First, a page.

Watching Russian bombs drive people from his homeland prompted Maxim Morozoff to call Utah philanthropist and businesswoman Gail Miller a couple of days ago looking to mobilize supplies for the hundreds and thousands of people fleeing Ukraine.

“My first reaction was, yes, we can help,” Miller said.

On Thursday, just days after that call, Miller, Utah Gov. Spencer Cox and others kicked off a community fundraiser and donation drive to benefit Ukrainian refugees.

The Larry H. & Gail Miller Family Foundation, the Larry H. Miller Company, several philanthropies and business leaders, and anonymous donors have already raised $2 million, Miller said.

Miller encouraged Utahns to match that sum with monetary donations made to the Community Foundation of Utah through LHM.com.

“Any donation will be appreciated from a dollar on up,” she said at a news conference at the state Capitol.

The groups intend to get the money to trusted and accredited humanitarian organizations on the ground in Ukraine immediately through the Community Foundation of Utah.

In addition to cash donations, the Driven to Assist effort is seeking goods such as new children’s shoes, coats, hats, gloves and mittens, as well as laundry detergent, diapers and feminine hygiene products.

An airplane will deliver the goods to Poland or other countries bordering Ukraine when it is safe, said Mikelle Moore, senior vice president and chief community health officer at Intermountain Healthcare, which is providing the air transport.

During a press conference on Thursday, March 4, 2022, regarding Utahns coming together to provide humanitarian assistance to Ukrainian refugees in Poland, it was announced that an Intermountain Healthcare Life Flight medical jet will be used to fly supplies to Poland.

More than 1 million Ukrainians, mostly women and children, have streamed into central Europe, including more than 500,000 to Poland, since Russia invaded Ukraine on Feb. 24.

Morozoff met the late Larry H. Miller and his wife, Gail, when he came to Utah from Ukraine in 1994. He said they helped him gain an education and experience working in their organization.

“But the most important lesson that I have learned is to build bridges and to help people. My people in Ukraine are suffering right now and desperately need our help,” said Morozoff, the owner of Bon Bon Ice Cream and Gelato Co.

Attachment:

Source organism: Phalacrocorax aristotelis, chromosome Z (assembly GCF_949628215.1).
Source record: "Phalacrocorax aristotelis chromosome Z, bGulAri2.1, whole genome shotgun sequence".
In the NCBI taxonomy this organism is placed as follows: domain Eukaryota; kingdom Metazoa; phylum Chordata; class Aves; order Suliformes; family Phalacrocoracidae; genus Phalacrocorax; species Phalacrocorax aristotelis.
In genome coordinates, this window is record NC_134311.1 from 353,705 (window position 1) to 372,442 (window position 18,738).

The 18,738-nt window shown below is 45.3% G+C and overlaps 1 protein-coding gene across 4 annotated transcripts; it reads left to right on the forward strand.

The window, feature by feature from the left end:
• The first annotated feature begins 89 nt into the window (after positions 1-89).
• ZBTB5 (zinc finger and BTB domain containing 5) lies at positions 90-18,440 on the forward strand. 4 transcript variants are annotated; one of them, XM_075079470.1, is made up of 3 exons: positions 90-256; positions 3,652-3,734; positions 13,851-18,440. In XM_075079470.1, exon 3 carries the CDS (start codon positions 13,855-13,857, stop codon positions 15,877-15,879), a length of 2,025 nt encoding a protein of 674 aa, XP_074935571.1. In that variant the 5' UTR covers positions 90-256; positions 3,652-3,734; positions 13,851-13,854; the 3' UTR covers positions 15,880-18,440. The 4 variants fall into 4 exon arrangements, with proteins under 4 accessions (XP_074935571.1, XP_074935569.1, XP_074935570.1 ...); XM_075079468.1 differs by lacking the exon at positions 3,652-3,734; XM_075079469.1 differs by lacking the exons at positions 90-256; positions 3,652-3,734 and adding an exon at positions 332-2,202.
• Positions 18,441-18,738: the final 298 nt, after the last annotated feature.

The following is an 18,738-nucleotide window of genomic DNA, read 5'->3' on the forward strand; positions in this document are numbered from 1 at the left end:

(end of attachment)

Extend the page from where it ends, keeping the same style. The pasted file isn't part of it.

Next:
Ukrainians are facing an army led by a person in Russian President Vladimir Putin “who does not have the ability to forgive, who does not know the word mercy, who does not know the word justice,” he said.

Morozoff said he’s grateful for the assistance the United States and Americans are providing Ukraine, “but my fighting and bleeding country needs more. ... By donating simple things, you can make a huge impact.”

Cox said Utah is also in the early stages of discussions, including with Utah’s congressional delegation, about bringing Ukrainian refugees to the state.

“What I’ve told people here is just plan on it,” the governor said.

Cox, sporting both American and Ukrainian flag pins on his lapels, said what is happening in Ukraine is horrific.

“We pray for the innocent and we fervently hope for a peaceful resolution soon. Until that happens, we will do what we can to support those in need,” he said.

Donated goods can be dropped off at five LHM Company locations along the Wasatch Front from March 4 through March 12. Utah first lady Abby Cox’s initiative, Show Up, will help organize volunteer efforts to sort and prepare items for distribution.

Donation sites are located at:

  • Megaplex at Jordan Commons, 9295 S. State, Sandy.
  • Megaplex at Thanksgiving Point, 2935 N. Thanksgiving Way, Lehi.
  • Megaplex at Legacy Crossing, 1075 West Legacy Crossing Blvd., Centerville.
  • Smith’s Ballpark, 77 W. 1300 South, Salt Lake City (front lobby, east of home plate gates).
  • The Hub Info Studio, 6172 W. Lake Ave., South Jordan.

In addition to the Larry H. & Gail Miller Family Foundation, those who have donated to the effort include the Todd and Andie Pedersen Family, Ryan and Ashley Smith, the Clark and Christine Ivory Foundation, the Kem and Carolyn Gardner Family, the Huntsman Family Foundation, Jeremy and Kristin Andrus Family Foundation, the Ron and Janet Jibson Family Foundation, Zions Bank and other anonymous donors.

Other community partners in the project include Sister Goods, Show Up, LiveDaybreak and Utah Food Bank.